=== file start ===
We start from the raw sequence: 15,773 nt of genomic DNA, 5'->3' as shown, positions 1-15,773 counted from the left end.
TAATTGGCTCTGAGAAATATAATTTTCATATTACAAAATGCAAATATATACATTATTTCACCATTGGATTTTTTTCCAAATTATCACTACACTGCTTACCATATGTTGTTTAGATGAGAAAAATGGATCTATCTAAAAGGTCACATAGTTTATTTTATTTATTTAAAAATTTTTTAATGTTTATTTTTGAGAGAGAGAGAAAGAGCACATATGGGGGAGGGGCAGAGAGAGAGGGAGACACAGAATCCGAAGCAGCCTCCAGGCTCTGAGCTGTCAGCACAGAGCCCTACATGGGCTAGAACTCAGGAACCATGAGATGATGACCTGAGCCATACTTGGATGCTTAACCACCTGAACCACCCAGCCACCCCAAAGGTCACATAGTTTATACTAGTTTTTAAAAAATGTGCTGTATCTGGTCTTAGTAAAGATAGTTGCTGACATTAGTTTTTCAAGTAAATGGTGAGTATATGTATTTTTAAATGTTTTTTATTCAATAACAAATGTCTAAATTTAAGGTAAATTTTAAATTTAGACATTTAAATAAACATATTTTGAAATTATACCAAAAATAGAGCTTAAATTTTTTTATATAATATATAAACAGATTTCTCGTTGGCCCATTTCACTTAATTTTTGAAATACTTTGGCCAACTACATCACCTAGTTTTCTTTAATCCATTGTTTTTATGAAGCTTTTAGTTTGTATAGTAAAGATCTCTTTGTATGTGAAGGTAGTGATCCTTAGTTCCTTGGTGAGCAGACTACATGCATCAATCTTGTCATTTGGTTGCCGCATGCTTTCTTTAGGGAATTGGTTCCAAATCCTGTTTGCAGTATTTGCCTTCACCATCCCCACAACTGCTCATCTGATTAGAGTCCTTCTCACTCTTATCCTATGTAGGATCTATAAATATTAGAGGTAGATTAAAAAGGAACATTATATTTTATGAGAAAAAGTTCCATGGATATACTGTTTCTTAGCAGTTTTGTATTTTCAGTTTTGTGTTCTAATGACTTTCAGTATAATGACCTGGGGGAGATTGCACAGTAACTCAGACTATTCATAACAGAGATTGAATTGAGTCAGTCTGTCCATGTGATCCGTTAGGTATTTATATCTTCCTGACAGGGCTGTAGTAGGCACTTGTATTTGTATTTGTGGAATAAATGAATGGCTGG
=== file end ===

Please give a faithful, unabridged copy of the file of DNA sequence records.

We start from the raw sequence: 15,773 nt of genomic DNA, 5'->3' as shown, positions 1-15,773 counted from the left end.
TAATTGGCTCTGAGAAATATAATTTTCATATTACAAAATGCAAATATATACATTATTTCACCATTGGATTTTTTTCCAAATTATCACTACACTGCTTACCATATGTTGTTTAGATGAGAAAAATGGATCTATCTAAAAGGTCACATAGTTTATTTTATTTATTTAAAAATTTTTTAATGTTTATTTTTGAGAGAGAGAGAAAGAGCACATATGGGGGAGGGGCAGAGAGAGAGGGAGACACAGAATCCGAAGCAGCCTCCAGGCTCTGAGCTGTCAGCACAGAGCCCTACATGGGCTAGAACTCAGGAACCATGAGATGATGACCTGAGCCATACTTGGATGCTTAACCACCTGAACCACCCAGCCACCCCAAAGGTCACATAGTTTATACTAGTTTTTAAAAAATGTGCTGTATCTGGTCTTAGTAAAGATAGTTGCTGACATTAGTTTTTCAAGTAAATGGTGAGTATATGTATTTTTAAATGTTTTTTATTCAATAACAAATGTCTAAATTTAAGGTAAATTTTAAATTTAGACATTTAAATAAACATATTTTGAAATTATACCAAAAATAGAGCTTAAATTTTTTTATATAATATATAAACAGATTTCTCGTTGGCCCATTTCACTTAATTTTTGAAATACTTTGGCCAACTACATCACCTAGTTTTCTTTAATCCATTGTTTTTATGAAGCTTTTAGTTTGTATAGTAAAGATCTCTTTGTATGTGAAGGTAGTGATCCTTAGTTCCTTGGTGAGCAGACTACATGCATCAATCTTGTCATTTGGTTGCCGCATGCTTTCTTTAGGGAATTGGTTCCAAATCCTGTTTGCAGTATTTGCCTTCACCATCCCCACAACTGCTCATCTGATTAGAGTCCTTCTCACTCTTATCCTATGTAGGATCTATAAATATTAGAGGTAGATTAAAAAGGAACATTATATTTTATGAGAAAAAGTTCCATGGATATACTGTTTCTTAGCAGTTTTGTATTTTCAGTTTTGTGTTCTAATGACTTTCAGTATAATGACCTGGGGGAGATTGCACAGTAACTCAGACTATTCATAACAGAGATTGAATTGAGTCAGTCTGTCCATGTGATCCGTTAGGTATTTATATCTTCCTGACAGGGCTGTAGTAGGCACTTGTATTTGTATTTGTGGAATAAATGAATGGCTGG